Valle del Cocora in Salento, Colombia
A week ago one of my big bro’s, Andrew, dropped by for a visit. And when I say dropped by, I mean he took a 30-hour route from Shanghai to Bogotá to spend a week with me in Colombia. The main highlight of the trip would definitely be worth the effort. We planned to fly to Salento and take a day trip to the Valle del Cocora—most famous for its enormous wax palm trees.
If you’d rather not read about Bogotá (YOU MONSTER), skip on through using the button below.
Shanghai to New York. New York to Miami. And Miami to Bogotá. It’s no picnic flying from Asia to South America and it absolutely showed when he arrived—sorry bro!
At 06:30 I took the 45-minute Transmilenio lap from my place in La Macarena neighborhood to El Dorado Airport and waited for his arrival.
He emerged through the duty-free pit, wound his way around the baggage claim and headed through the mess of people waiting to meet passengers outside the gates.
Every airport I’ve been to in Latin America is like this. Drivers holding signs, looking for Mr. Businessman. Or the entire family anxiously awaiting loved ones, clamoring around the ropes, pointing and shouting as they make it to the other side. Taxi drivers and shuttle companies also mix in and bombard you with their transportation services as soon as you cross the threshold.
El Dorado isn’t too bad in this regard. From my experience, I’d give the gold metal to San Jose’s airport in Costa Rica. Man, those guys were obnoxious.
Transpo to Mi Casa
The next step was getting an Uber back to my Airbnb in La Macarena. The trouble with Uber in Colombia is that it’s sort of kind of illegal. It exists, but the police and taxi drivers have some beef with Uber drivers.
Most Ubers here will ask you to sit in the front seat, making an attempt at appearing like you guys are old pals and definitely not doing business.
Taxis are the second option, but the fact that there’s free WiFi in the airport gives you a choice between the two and any chance to go cashless in Colombia, I take it.
Bogotá Brake Lights
The supposed 20-minute drive back took well over 45 minutes due to the morning rush. The Transmilenio on the other hand was whizzing past us in its priority lane, and I casually mentioned to Andrew that it probably would’ve been faster taking it. He’s a fan of comfort over duration or expense, however, so I didn’t say much more about it.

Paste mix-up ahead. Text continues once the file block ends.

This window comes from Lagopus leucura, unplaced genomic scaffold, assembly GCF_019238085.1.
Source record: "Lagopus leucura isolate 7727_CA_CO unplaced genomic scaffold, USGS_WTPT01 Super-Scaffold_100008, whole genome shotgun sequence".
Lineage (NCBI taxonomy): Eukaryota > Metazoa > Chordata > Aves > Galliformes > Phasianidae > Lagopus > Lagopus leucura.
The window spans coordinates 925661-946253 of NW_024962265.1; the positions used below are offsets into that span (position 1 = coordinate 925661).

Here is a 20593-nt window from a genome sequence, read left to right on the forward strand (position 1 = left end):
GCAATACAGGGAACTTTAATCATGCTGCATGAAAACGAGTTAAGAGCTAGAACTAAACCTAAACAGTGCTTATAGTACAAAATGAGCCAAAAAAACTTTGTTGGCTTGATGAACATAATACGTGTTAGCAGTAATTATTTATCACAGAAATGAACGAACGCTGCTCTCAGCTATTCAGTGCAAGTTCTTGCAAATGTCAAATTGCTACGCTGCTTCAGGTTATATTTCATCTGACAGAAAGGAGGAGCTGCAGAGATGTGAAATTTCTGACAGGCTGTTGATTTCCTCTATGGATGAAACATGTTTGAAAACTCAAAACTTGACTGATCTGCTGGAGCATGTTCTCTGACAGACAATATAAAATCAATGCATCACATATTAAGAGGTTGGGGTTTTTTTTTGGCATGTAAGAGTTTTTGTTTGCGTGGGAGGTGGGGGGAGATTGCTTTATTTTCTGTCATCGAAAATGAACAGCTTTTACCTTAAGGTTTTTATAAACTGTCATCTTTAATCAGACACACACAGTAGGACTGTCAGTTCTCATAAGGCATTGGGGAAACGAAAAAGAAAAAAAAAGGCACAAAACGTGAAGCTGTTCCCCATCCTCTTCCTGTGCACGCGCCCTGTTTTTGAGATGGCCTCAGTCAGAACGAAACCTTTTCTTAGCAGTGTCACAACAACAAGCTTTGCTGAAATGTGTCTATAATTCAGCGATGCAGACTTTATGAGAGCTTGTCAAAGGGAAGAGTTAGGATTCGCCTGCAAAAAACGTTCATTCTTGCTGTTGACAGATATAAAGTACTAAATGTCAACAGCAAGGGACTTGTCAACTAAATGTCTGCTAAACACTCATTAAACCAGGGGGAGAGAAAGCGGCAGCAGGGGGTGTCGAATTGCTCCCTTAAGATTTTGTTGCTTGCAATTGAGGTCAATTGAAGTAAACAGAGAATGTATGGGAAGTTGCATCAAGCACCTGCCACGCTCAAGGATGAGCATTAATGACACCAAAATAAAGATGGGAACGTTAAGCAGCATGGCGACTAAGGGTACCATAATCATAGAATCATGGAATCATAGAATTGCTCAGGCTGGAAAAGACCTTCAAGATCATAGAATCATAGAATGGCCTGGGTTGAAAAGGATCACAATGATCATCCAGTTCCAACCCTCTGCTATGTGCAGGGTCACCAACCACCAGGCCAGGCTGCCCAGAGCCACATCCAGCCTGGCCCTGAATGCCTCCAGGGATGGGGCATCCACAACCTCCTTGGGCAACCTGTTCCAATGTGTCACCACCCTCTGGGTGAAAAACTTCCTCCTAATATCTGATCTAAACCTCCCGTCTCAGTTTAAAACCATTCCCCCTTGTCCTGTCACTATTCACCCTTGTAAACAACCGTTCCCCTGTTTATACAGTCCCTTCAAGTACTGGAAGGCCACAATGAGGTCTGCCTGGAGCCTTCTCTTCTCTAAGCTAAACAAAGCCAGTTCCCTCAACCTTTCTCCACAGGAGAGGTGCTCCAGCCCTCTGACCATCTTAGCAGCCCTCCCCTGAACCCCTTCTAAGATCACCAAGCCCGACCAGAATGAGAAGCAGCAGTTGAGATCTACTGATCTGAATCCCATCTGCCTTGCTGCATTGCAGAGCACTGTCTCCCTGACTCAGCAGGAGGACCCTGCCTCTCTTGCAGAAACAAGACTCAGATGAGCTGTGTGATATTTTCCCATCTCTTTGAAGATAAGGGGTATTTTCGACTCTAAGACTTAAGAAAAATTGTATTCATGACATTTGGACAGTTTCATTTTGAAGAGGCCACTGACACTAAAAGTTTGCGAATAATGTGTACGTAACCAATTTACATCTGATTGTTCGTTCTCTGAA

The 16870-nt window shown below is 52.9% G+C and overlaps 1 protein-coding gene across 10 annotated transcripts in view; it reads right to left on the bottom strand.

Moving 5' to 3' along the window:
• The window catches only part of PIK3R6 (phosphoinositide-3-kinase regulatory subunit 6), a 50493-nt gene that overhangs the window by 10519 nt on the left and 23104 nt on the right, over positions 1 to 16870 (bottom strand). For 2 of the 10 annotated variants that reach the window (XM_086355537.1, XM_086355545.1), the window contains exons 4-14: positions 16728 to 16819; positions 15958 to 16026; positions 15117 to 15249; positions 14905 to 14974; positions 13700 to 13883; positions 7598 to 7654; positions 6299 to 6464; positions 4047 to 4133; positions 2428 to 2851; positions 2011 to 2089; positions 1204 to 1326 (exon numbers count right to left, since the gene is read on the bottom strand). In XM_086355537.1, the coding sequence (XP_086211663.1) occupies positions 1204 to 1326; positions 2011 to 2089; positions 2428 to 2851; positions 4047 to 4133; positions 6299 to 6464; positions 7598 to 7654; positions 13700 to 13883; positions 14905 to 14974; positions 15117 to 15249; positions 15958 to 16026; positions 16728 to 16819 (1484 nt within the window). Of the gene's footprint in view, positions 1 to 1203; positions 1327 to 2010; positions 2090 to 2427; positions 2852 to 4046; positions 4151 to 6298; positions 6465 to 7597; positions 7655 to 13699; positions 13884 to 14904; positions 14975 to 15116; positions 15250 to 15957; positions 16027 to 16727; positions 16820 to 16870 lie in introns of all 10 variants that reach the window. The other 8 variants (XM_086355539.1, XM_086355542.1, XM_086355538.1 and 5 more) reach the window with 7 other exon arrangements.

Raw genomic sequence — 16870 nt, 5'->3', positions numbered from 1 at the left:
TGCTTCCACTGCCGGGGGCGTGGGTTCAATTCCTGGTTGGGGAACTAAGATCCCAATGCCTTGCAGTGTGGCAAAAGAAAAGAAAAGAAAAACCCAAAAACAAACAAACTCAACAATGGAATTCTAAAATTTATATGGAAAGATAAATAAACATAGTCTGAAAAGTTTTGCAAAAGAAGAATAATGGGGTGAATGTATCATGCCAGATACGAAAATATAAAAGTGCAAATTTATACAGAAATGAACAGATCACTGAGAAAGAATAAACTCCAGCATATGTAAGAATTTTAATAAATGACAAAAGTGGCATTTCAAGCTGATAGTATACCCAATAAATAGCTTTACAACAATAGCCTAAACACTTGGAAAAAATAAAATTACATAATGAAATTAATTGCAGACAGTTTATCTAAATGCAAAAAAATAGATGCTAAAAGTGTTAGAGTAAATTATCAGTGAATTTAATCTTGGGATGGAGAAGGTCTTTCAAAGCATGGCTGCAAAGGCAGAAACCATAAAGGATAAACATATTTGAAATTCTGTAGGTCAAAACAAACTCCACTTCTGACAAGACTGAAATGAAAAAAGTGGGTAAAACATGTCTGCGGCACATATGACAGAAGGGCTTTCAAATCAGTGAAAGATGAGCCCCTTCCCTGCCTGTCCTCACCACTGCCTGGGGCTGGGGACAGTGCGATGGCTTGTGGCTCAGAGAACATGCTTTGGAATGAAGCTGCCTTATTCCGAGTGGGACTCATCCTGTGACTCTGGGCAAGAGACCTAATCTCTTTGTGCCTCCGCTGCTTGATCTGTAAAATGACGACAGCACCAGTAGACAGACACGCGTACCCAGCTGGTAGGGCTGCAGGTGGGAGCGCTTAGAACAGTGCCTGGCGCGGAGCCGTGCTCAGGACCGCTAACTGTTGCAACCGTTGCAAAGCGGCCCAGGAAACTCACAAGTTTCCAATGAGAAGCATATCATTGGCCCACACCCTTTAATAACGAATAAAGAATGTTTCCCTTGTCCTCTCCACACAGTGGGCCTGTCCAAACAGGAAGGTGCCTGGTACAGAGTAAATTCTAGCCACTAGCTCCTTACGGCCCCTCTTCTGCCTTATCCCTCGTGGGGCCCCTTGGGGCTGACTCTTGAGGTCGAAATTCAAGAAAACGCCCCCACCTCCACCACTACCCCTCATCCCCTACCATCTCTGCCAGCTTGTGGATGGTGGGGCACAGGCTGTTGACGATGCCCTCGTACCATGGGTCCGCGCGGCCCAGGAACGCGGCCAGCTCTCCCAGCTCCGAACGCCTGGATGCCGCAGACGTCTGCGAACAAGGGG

Two digs in less than 500 words. Off to a good start.
Along the ride he didn’t seem too put off by the congestion of the city and aggressive nature of the motorbikes, weaving in and out of traffic. Certainly not an issue when you’ve been living in Shanghai for any real period of time. But, any other tourist in a city this dense might feel a bit claustrophobic and overwhelmed by all the action.
A handful of traffic lights and right turns later and we made it to my Airbnb in La Macarena. He unpacked his bags and we didn’t waste much time before heading out again.
Play the Part
The first day we played super tourists in the historic district of Bogotá, visiting the museums and government buildings on the south side of Bogotá.
On the walk through La Macarena to Centro Historical, you pass by Plaza de Toros la Sanatamaría. The Spanish-styled bullfighting arena is still used for this purpose, but also to hold concerts and other events.
Continuing from there you walk beside La Torre Colpatria, which is for the moment the tallest building in Colombia. From bombing campaigns in the 1990’s, Bogotá has seen many buildings destroyed, and for a while, no skyscrapers were built out of threat of being targeted.
But First, Buñuelos
Before we make it to Plaza Bolivar, our first stop, and the main focal point of the area, Andrew’s gotta eat. No disses here; airplane food is the worst (amiright?) and he hadn’t eaten much since he left China.